How first year occupational therapy students rate the degree to which anxiety negatively impacts on their performance in skills assessments: A pilot study at the University of South Australia.
Abstract‘Skills assessments’ are a form of assessment in the University of South Australia occupational therapy program. Both teaching staff and students have reported concerns around the use of skills assessments with regard to the level of anxiety evoked as a result of the live performance and confrontational aspects of the assessment format. This pilot study involved a cohort of 76 occupational therapy students. Feedback was sought around a specific skills assessment piece, with reference to student perceptions of their related anxiety; the impact of this anxiety on their learning; and subsequently, the ‘fairness’ of this assessment format. In addition, the study explored student perceptions of their anxiety resulting from the skills assessments as compared with that of written assessments. Results suggested that whilst skills assessments evoked heightened levels of anxiety prior to the commencement of the assessment, these symptoms abated during the assessment and did not have a significant negative impact on student ability to meet learning objectives. The results also suggested that the evoked anxiety did not result in an unfair assessment of their abilities. In addition, the majority of students indicated the anxiety resulting from skills assessments was not dissimilar from the anxiety experienced during written assessments.
Arndt, C, Guly, U & McManus, I 2009, ‘Preclinical anxiety: the stress associated with a viva voce examination’, Medical Education, vol. 20, no. 4, pp 274–280.
Biggs, J & Collis, K 1982, Evaluating the Quality of Learning: the SOLO Taxonomy, Academic Press, New York.
Biggs, J & Tang, C 2007, Teaching for quality learning at university,
rd edn, Open University Press/McGraw-Hill Education, Berkshire.
Bloom, B & Krathwohl, D 1956, Taxonomy of educational objectives:
The classification of educational goals, by a committee of college and university examiners. Handbook 1: Cognitive domain, Longmans, New York.
Brand, H & Schoonheim-Klein, M 2009, ‘Is the OSCE more stressful? Examination anxiety and its consequences in different assessment methods in dental education’, European Journal of Dental Education, vol. 13, pp. 147- 153.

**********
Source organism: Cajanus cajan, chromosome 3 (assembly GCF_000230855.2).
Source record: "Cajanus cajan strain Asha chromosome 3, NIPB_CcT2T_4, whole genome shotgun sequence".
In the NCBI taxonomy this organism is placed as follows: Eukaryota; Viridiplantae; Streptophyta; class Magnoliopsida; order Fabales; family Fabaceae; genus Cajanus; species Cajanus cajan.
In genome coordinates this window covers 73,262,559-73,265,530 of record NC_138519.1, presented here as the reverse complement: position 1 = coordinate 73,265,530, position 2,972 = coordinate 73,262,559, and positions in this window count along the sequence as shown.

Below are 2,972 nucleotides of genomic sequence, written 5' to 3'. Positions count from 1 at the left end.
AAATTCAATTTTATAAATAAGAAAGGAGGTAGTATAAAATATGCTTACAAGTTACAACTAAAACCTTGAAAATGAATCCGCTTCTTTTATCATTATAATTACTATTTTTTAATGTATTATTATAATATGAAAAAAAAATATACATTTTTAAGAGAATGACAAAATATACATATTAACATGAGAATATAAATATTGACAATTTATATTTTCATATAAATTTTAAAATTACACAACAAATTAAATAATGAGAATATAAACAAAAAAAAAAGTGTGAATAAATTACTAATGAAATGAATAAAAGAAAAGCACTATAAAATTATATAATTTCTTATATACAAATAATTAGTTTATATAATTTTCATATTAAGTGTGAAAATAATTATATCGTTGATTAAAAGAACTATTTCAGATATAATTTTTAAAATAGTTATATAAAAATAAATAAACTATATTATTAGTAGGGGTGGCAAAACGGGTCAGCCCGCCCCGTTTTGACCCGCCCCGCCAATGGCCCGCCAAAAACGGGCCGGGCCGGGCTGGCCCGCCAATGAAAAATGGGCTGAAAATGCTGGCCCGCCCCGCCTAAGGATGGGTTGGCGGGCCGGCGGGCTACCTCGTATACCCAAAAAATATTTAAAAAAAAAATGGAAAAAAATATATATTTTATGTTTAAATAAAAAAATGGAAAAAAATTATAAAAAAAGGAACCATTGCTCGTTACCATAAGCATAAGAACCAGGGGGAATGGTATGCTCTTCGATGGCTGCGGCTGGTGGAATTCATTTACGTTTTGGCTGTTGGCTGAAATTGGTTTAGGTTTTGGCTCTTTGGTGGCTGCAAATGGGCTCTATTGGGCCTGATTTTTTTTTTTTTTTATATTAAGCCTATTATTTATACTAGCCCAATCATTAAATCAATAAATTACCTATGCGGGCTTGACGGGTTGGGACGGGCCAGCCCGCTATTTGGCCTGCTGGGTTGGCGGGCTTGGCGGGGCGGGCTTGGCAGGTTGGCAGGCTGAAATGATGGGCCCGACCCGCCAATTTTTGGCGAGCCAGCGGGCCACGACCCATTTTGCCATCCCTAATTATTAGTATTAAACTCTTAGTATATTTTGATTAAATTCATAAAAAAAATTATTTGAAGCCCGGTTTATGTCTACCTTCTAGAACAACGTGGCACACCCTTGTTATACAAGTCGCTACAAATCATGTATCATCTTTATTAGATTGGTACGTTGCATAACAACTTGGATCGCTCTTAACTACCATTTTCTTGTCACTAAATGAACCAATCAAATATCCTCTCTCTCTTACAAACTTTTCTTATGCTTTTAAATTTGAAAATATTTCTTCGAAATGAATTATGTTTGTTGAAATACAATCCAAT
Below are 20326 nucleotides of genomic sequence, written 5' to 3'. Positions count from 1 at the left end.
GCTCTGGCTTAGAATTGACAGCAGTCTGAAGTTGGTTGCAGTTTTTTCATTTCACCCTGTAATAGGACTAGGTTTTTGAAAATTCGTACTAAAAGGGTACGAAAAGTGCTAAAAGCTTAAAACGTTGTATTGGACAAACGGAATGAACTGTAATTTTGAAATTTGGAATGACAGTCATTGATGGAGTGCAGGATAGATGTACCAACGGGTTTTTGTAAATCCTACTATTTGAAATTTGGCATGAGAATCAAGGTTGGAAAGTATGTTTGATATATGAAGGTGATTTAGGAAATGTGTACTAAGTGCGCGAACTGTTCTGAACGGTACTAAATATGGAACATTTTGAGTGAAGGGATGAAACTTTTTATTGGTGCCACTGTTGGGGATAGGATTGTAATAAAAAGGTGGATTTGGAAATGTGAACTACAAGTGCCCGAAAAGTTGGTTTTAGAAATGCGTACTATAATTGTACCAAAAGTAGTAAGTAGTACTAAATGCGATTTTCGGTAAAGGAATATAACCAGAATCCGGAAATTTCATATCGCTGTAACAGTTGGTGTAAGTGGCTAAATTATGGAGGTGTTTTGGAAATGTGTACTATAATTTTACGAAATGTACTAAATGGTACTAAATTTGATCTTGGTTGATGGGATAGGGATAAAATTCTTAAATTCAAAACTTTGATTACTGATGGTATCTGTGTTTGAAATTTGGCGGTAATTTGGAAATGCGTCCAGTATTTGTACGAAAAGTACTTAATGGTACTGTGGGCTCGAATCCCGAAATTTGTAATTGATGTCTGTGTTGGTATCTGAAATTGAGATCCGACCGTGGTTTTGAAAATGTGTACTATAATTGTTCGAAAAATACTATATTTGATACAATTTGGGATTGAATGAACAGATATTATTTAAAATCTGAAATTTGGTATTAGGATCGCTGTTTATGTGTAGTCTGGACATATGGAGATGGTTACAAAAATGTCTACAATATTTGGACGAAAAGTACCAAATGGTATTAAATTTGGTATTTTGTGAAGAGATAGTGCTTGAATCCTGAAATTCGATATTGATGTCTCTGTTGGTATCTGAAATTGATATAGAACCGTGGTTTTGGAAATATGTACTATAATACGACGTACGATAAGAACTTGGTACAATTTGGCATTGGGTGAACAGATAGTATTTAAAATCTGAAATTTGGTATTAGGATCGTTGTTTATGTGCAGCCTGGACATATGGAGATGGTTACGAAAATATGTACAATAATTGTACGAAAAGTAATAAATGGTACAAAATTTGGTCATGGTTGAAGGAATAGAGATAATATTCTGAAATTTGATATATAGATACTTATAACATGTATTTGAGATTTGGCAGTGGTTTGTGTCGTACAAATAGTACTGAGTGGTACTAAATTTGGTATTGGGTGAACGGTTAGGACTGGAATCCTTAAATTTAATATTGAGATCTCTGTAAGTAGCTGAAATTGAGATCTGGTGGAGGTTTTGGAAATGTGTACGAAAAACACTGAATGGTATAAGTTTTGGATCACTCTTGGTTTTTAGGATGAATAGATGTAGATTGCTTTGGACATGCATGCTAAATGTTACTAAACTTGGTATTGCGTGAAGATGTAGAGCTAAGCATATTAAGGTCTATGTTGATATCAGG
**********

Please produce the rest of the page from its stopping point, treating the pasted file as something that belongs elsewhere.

Brown, S 2008, “Fit for Purpose Assessment”, Refereed proceedings of the 2008 ATN Assessment Conference: Engaging Students in Assessment, University of South Australia, viewed Dec 18 2008, < http://www.unisanet.unisa.edu.au/resources/pd-ot/ATN%20Assessment%20conference> .
Carter, B & Whittaker, K 2009, ‘Examining the British PhD viva: Opening new doors or scarring for life?, Contemporary Nurse, vol. 32, no. 1, pp. 169 – 178.
Christiansen, C & Baum, C 2005, Occupational Therapy: Performance, Participation and Wellbeing, 3rd edn, SLACK Incorporated, New Jersey.
Depoy, E & Gitlin, L 2005, Introduction to Research: Understanding and Applying Multiple Strategies, 3rd edn, Elsevier Mosby, Missouri, USA.
Huberty, T 2010, ‘Test Performance and Anxiety’, Principal leadership, vol. 10, no. 1, pp. 12-16.
CAOT 2002, Enabling Occupation: An Occupational Therapy Perspective, 2nd edn, CAOT Publications ACE, Ottowa.
Marshall, G & Jones, N 2003, ‘A pilot study into anxiety induced by various assessment methods’, Radiography, vol. 9, pp. 185–191.
University of South Australia 2012, Guidelines for evaluation activities
involving UniSA students and staff, University South Australia, viewed 6 July 2013, < http://w3.unisa.edu.au/res/forms/docs/evaluation-activities-involving-unisa-students-and-staff.pdf>
Pearce, G & Lee, G 2010, ‘Viva Voce (Oral Examination) as an Assessment Method: Insights from Marketing Students’, Journal of Marketing Education, vol. 31, no. 2, pp. 120-130.
Phillips, A 1998, ‘Reducing nursing students’ anxiety level and increasing retention of materials’, Journal of Nursing Education, vol. 27, pp. 35–41.
Prosser, M & Trigwell, K 1999. Understanding Learning and Teaching: the experience in higher education. SRHE, Buckingham/ Philadelphia.
Ramsden, R 2003, Learning to Teach in Higher Education: 2 edn, RoutledgeFalmer, London/ New York.
Shallaly, G & Ali, E 2004, ‘Use of a Video-Projected Structured Clinical Examination (ViPSCE) Instead of the Traditional Oral (Viva) Examination in the Assessment of Final Year Medical Students’, Education for Health, vol. 17, no. 1, pp. 17-26.
Spielberger. C, et al. 1983, ‘Assessment of anxiety: the State-Trait Anxiety Scale’, Advances in Personality Assessment, vol. 2, pp. 159-187.
Wellington, J 2010, ‘Supporting students’ preparation for the viva: their pre-conceptions and implications for practice’, Teaching in Higher Education, vol. 15, no. 1, pp. 71-84.
Sarid, O, Anson, A & Bentov, A 2005, ‘Students’ Reactions to Three Typical Examinations in Health Sciences’, Advances in Health Sciences Education, vol. 10, pp. 291–302.